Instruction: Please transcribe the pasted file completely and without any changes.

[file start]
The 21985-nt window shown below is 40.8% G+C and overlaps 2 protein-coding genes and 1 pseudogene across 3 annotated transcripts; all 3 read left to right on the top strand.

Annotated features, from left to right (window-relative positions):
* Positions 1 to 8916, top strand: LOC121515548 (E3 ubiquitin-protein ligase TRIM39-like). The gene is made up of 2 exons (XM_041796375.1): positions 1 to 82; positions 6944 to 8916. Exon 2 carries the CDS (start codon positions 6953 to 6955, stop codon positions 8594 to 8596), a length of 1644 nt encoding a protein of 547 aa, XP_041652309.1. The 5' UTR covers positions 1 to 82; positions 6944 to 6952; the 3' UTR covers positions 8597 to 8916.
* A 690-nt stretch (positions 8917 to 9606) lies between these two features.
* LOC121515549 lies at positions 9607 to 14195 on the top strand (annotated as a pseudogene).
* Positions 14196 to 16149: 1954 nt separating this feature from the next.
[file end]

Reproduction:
The 21985-nt window shown below is 40.8% G+C and overlaps 2 protein-coding genes and 1 pseudogene across 3 annotated transcripts; all 3 read left to right on the top strand.

Annotated features, from left to right (window-relative positions):
* Positions 1 to 8916, top strand: LOC121515548 (E3 ubiquitin-protein ligase TRIM39-like). The gene is made up of 2 exons (XM_041796375.1): positions 1 to 82; positions 6944 to 8916. Exon 2 carries the CDS (start codon positions 6953 to 6955, stop codon positions 8594 to 8596), a length of 1644 nt encoding a protein of 547 aa, XP_041652309.1. The 5' UTR covers positions 1 to 82; positions 6944 to 6952; the 3' UTR covers positions 8597 to 8916.
* A 690-nt stretch (positions 8917 to 9606) lies between these two features.
* LOC121515549 lies at positions 9607 to 14195 on the top strand (annotated as a pseudogene).
* Positions 14196 to 16149: 1954 nt separating this feature from the next.